This past September, marketers from around the world gathered at Spring Studios in New York for Transition – a conference about how digital is disrupting the marketing industry and the wider world. Our Co-Founder and CEO Noah Brier sat down with Beth Comstock, Vice Chair at General Electric, as she shared lessons learned during her tenure leading GE’s innovation business.

1. Data is at the heart of visibility

It’s impossible to transform an organization, product, or process without being able to visualize it. For Beth, this meant ensuring that GE was collecting the right data and using it effectively. From there, they could start to predict outcomes and create operational efficiency.

For their products, this means embedding sensors and controls in every piece of hardware, enabling visibility both for the customer and for the manufacturer. Beth shared the example of hospital nurses, who on average spend 20% of the workday looking for equipment and materials. “Imagine if everything had a sensor and a control. Then things can come to you,” explains Beth. But the first step to any transformation is to understand the current state and get visibility into how things work – and don’t work. GE has taken this approach beyond their products and transformed how they produce their marketing, implementing a system that enables them to track, reproduce, and analyze their campaign plans and content.

“If I could go back in time for us as a company, I would have focused on our digitization as a company before focusing on our products.” – Beth Comstock

2. Think like a startup

While Beth admits that GE couldn’t have lasted 125 years without knowing how to evolve – enacting change in a large organizations is still a challenge. The changes the company has undergone in the last decade have required the entire GE team to start thinking and acting less like one of the world’s largest companies and more like a startup.

From Beth’s perspective, in today’s fast-paced, digital world, you can’t wait for everything you produce to be perfect. Instead, her team uses feedback loops to inform and perfect their processes over time. This was the basis of FastWorks – the framework GE developed to enable their teams to be more agile. At its core, FastWorks relies on testing and learning with constant input from early-adopters. This “lean startup” mentality is critical to GE’s digital transformation strategy and has been used both developing new products and creating marketing content.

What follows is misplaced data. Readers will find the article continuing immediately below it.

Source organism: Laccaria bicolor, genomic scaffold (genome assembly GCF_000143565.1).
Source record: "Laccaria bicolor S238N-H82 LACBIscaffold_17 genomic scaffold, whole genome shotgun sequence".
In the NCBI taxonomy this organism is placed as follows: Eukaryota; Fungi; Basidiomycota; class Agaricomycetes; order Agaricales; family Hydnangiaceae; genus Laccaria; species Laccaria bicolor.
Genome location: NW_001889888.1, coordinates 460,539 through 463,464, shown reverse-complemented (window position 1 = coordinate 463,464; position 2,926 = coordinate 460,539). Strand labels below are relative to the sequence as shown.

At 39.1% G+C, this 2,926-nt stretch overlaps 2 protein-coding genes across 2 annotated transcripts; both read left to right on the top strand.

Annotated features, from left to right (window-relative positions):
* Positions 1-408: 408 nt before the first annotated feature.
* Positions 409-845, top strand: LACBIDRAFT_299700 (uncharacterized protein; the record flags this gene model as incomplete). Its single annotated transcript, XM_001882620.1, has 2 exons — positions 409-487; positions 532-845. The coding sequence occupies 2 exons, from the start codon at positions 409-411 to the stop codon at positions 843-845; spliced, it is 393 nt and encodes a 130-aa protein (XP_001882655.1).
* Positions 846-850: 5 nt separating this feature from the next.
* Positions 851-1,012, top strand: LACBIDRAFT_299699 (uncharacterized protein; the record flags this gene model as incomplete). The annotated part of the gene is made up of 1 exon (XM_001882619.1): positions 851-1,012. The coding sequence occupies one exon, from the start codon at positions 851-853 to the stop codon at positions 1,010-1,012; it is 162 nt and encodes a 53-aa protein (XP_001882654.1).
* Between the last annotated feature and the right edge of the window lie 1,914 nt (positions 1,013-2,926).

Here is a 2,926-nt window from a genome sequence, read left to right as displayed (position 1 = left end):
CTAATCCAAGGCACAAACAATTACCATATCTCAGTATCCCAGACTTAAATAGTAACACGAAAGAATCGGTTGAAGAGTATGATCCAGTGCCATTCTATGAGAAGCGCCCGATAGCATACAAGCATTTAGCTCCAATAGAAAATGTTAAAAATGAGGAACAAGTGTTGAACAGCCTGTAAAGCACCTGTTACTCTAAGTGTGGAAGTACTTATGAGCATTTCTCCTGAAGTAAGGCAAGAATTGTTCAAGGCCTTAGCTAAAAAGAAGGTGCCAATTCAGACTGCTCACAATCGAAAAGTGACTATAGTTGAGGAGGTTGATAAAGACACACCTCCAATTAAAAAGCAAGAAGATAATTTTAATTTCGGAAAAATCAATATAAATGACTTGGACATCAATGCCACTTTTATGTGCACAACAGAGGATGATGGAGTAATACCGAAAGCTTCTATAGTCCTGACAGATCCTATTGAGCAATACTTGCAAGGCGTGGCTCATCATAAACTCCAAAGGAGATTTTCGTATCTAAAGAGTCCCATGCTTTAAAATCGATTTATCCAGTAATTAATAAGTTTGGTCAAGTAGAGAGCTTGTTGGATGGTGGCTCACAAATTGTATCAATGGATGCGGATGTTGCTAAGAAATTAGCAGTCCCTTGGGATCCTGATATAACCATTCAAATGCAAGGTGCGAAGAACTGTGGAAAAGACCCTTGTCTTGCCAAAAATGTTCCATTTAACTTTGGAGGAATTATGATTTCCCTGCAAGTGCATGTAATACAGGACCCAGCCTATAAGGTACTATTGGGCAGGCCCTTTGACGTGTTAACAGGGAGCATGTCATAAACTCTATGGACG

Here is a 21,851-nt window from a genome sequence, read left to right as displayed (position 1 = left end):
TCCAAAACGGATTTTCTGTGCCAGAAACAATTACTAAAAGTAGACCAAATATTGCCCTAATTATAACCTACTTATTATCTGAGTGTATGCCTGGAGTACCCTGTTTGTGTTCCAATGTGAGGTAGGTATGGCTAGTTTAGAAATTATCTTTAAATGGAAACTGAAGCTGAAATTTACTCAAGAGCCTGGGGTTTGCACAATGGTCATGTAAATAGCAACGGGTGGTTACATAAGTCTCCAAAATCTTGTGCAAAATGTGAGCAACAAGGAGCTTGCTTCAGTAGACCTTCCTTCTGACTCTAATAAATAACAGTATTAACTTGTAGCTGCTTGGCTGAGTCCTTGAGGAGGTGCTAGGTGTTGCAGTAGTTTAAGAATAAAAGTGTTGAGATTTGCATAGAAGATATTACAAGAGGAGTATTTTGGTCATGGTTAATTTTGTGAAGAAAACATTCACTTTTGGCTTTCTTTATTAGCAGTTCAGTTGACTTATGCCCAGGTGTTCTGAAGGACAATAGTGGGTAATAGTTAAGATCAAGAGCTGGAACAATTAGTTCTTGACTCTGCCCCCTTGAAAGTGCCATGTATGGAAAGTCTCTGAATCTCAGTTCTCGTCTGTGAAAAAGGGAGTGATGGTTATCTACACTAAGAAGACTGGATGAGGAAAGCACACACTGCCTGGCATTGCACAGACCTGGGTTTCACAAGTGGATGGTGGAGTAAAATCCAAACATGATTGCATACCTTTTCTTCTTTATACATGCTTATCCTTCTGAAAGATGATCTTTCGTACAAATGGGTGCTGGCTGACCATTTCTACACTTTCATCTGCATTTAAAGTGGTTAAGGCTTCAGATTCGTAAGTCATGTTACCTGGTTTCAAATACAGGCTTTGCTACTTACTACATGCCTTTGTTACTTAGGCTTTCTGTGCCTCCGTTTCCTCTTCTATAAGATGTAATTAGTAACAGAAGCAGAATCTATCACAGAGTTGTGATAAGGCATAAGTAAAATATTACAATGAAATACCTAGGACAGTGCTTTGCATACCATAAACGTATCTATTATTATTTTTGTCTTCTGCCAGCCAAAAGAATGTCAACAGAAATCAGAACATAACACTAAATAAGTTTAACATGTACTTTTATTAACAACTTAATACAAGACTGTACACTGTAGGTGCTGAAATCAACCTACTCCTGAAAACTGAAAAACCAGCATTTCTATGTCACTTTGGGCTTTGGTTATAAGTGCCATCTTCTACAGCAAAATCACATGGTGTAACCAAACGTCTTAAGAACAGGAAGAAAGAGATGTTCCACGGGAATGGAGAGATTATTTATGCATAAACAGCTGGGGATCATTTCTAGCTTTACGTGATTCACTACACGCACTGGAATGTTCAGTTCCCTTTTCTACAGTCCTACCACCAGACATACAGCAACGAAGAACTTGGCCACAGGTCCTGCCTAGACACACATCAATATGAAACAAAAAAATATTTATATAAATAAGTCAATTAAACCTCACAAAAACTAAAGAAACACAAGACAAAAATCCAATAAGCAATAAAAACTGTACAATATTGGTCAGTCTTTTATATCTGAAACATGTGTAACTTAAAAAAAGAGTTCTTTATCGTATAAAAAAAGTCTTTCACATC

Of course, institutional change also affects an existing customer base. With customer and market input a key part of the FastWorks process, GE developed a methodology for diagnosing customers’ willingness to adopt new technology. Those that are eager to be a part of the refining process play an important part in offering feedback and shaping future iterations. Ultimately, the focus became about aligning their energies with customer needs and priorities and bringing in detractors early.

3. Marketing drives change across the organization

At GE, marketing has played a key role in communicating these new methods and setting teams up for success. As Beth sees it, the market fundamentally forces marketing teams to answer challenging questions about the failures of the past and direction for the future. So, marketers have long made measuring, learning, and adapting part of their process. Marketing is also inherently cross-functional, bringing together the perspectives of sales, engineering, design, existing customers, and the market itself. For example, at GE, Marketing partnered with Human Resources to eliminate periodic performance reviews and institute a constant feedback loop, ensuring that collaboration wasn’t slowed by traditional hierarchies and processes.

For companies like GE, digital transformation is as much about how your employees work and collaborate as how your customers experience and buy your products. Some of the most enduring and innovative digital transformations are driven from the inside out – starting with internal tools and processes and extending to farthest reaches of your brand.